According to a research published in Schizophrenia Bulletin Open, Young people with early psychosis may not require antipsychotic medications to recover.
The research, titled, Staged Treatment and Acceptability Guidelines in Early Psychosis (STAGES) compared two groups of young people, aged 15 – 25 years, presenting with episode psychosis (FEP) to a specialist early psychosis service.
Orygen researcher Dr Shona Francey, who led the study, said the team wanted to investigate whether medication was an essential part of treatment for young people with early stage FEP.
“For a significant number of young people, it is. But, I think some young people can recover, at least initially, from their psychosis without medication,” she said.
Current practice recommends anti-psychotic medication be taken from the outset of psychotic illness in order to achieve rapid recovery and improvement of psychotic symptoms.
However, Dr Francey said, in reality, a lot of people vote with their feet and don’t take their medication for a variety of reasons.
“Medications can have heavy-duty side effects for young people, including weight gain which is a significant issue that young people are concerned about. There are also various sexual and other physical side effects that young people on medication have to contend with.”
- People with psychosis are dangerous or evil
- It means you have multiple personalities
- People with psychosis are all the same
- People with psychosis look dishevelled
- People with psychosis need to be locked away
- Psychosis is caused by drug use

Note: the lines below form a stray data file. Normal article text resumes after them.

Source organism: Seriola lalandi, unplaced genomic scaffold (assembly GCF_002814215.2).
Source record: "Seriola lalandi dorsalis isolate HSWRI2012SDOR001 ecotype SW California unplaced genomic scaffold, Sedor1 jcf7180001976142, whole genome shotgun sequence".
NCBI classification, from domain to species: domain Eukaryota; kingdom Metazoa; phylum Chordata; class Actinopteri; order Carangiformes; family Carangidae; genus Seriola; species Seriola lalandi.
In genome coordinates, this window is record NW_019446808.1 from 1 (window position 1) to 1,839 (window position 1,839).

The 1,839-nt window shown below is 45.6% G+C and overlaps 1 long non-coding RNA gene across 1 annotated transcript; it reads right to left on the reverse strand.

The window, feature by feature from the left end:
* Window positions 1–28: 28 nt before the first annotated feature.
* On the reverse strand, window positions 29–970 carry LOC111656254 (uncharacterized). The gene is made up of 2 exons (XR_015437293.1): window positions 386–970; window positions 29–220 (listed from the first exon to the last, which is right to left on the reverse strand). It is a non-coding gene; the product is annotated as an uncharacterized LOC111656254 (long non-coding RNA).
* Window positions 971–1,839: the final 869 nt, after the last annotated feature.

- There is no treatment for psychosis
- People with psychosis can’t recover
What is psychosis?
According to the National Institute of Mental Health of the United States, the word psychosis is used to describe conditions that affect the mind, where there has been some loss of contact with reality. When someone becomes ill in this way, it is called a psychotic episode. During a period of psychosis, a person’s thoughts and perceptions are disturbed, and the individual may have difficulty understanding what is real and what is not.
Who develops It?
Psychosis can affect people from all walks of life. Psychosis often begins when a person is in his or her late teens to mid-twenties. There are about 100,000 new cases of psychosis each year in the U.S.
Signs and symptoms of psychosis?
- Sudden drop in grades or job performance
- New trouble thinking clearly or concentrating
- Suspiciousness, paranoid ideas, or uneasiness with others
- Withdrawing socially, spending a lot more time alone than usual
- Unusual, overly intense new ideas, strange feelings, or no feelings at all
- Decline in self-care or personal hygiene
- Difficulty telling reality from fantasy
- Confused speech or trouble communicating
The main categories of causes of psychosis are:
Mental illness: Psychosis can be caused by a mental illness, such as schizophrenia, bipolar disorder, or severe depression.
Genetics: People with a family history of psychotic disorders such as schizophrenia have a slightly increased chance of developing psychosis. There is no single gene that causes psychosis, but a number of different genes may increase the likelihood of developing it.
Recreational drugs: Psychosis can be triggered by the use of drugs, including cannabis, amphetamines (including speed and ice), LSD (acid), magic mushrooms, ketamine, ecstasy and cocaine.
Antipsychotic medicines are usually recommended as the first treatment. They work by blocking the effect of dopamine, a chemical that transmits messages in the brain.
However, they’re not suitable or effective for everyone, as side effects can affect people differently. In particular, antipsychotics will be monitored closely in people who also have epilepsy, a condition that causes seizures or fits.